Best Practices for Lubricant Storage and Handling

Rack full of lubricant drums.

A good maintenance program can be the defining factor in the productivity and performance of a production line. Professionals who work in the industry know that lubrification is a very important part of the maintenance program, and so are the best practices for storage and handling said lubricant.

In this article, we are going to discuss some of the recommended practices when designing a system to store and handle your lubricant. The ideal system will preserve the quality of your lubricant for as long as possible.

The handling of lubricants must be careful from their arrival up until the point where they are actually used. It is important that between these two points they are kept clean and at the right temperature.

Lubricant Storage and Handling – A Proper Space is the First Step

The first thing to consider when designing a system to best storage lubricants is the development of a good “lubricant space”. The purpose of this space is to store your lubricants in one safe area where they can’t be contaminated by outside factors.

This space can be outdoors or indoors, each one with its specific set of practices to ensure you’re storing your lubricant as best as possible. In both cases, it is recommended that you use proper storage racks and pallets to store the lubricants.

Outdoor Space
Ideally, lubricants must be stored indoors. However, due to financial or environmental factors, this is not always possible. When that’s the case, they need to be very well protected and sheltered against rain and any other elements.

Moisture is your worst enemy when storing lubricants outside. To avoid that, the drums need to be stored horizontally with the seals below the lubricant level.

If the drums absolutely have to be stored upright, protect their covers or tilt them slightly to prevent the accumulation of moisture on top.

You also want to prevent long storage periods, so develop a system to track the consumption of lubricants in a way you can replenish them at the right moment to avoid exposure as much as possible.

Indoor Space
Indoors your lubricants are protected from environmental factors, but there are still some practices you need to be mindful of.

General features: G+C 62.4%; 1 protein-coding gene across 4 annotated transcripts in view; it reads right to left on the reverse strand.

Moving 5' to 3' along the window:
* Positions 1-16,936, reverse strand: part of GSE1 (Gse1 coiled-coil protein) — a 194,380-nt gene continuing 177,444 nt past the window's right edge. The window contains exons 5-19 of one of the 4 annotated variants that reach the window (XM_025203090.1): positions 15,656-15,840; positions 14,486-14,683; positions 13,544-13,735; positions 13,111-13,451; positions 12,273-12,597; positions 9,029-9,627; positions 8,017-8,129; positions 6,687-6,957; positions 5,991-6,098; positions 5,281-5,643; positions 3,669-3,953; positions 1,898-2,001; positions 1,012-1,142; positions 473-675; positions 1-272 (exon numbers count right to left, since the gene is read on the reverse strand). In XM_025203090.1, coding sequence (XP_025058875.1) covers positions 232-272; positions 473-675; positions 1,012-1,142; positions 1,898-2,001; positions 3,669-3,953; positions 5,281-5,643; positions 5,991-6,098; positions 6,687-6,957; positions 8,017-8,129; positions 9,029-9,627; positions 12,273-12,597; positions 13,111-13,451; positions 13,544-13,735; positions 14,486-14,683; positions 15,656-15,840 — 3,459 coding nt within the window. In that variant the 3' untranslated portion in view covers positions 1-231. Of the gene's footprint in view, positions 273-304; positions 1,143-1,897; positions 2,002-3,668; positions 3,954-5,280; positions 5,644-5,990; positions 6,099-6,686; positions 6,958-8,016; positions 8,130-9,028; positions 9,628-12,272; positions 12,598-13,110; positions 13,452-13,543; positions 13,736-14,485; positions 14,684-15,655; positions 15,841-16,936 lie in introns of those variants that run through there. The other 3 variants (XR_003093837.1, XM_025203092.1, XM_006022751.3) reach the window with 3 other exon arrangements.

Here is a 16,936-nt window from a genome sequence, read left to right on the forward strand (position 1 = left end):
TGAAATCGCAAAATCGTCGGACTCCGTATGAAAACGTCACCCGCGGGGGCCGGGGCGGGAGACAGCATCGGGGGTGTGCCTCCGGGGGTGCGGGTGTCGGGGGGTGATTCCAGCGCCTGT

The lubricant storage room must be located as far as possible from other possible industrial contaminations, especially humidity. The room must be kept clean and dry at all times and always at moderate temperature.

Just as outside, if possible you still want to store them horizontally, but if they need to be stored upright you need to protect them with a drum cover or tilt them slightly.

Example of drum rack.
Example of drum rack.

Labeling and Organization – As Important as Storage and Handling

Labeling your lubricants is extremely important and, unfortunately, often overlooked.

The labeling process helps identify the exact kind of lubricant stored in a drum, as well as other important information like date of arrival, purpose, and life cycle.

To label, use materials that will not fade over time in conjunction with legible and clear identification. The system must also be familiar to everyone working with the lubricants, with any information deemed necessary to the proper organization and fluidity of work.

Packaging and Bulk Storage – What Suits Your Needs?

So far we have been talking about “drums”, but only because they are the most common form in which lubricants are commercialized. There are other types of containers and packaging systems for you to choose from.

The most common forms of containers in which lubricants can be sold are pails (20 liters), drums (200 liters), totes (1600 liters) and bulk tanks.

Pails, drums, and totes all follow the same rules as we previously discussed. Choose the package that best suits your needs and hits the sweet spot between storage time and consumption rate, always aiming for the lowest possible storage time.

That becomes even more important when talking about bulk tanks. They are big cisterns that work with a “refill” system. The storage time, storage capacity, and consumption rate are even more important in this case.

With bulk tanks, the turnaround time of suppliers needs to be precise enough to the point where you don’t want to risk running out of lubricant, but also avoid the excess storage of it. It involves a well-made calculation of all these factors.

Contamination – Cleans Tools and Proper Receiving Methods

We have discussed the storage of lubricants, now let’s talk about their handling.

When working with lubricants, especially if you work with more than one type, it is imperative that you always work with clean tools to avoid lubricant cross-contamination.

When topping up systems, be sure to always use proper and clean equipment and to filter your lubricant when transferring it to a small container.

The tools and equipment used to handle lubricants need to be proper stored and organized, just as the lubricants themselves. Clean them regularly and after each use.

Clean drum rack with lubricant drums.

Professionals Can Help You Establish the Best Practices

There are a lot more aspects involving the best practices for lubricant storage and handling than meets the eyes.

Some of these aspects are too complex to be discussed here, like the use of non galvanized containers to avoid metal soaps or the NLGI recommendation of maximum storage time for lubricants.

That is why is always the best option to ask for the help of professionals. and when it comes to that, ServiLub has the best professionals in the field.

With more than 10 years of experience, ServiLub has been successful in providing the most efficient and high-quality services in lubrification and industrial maintenance.

Get in contact right now through the number (27) 3256-1025 or the email

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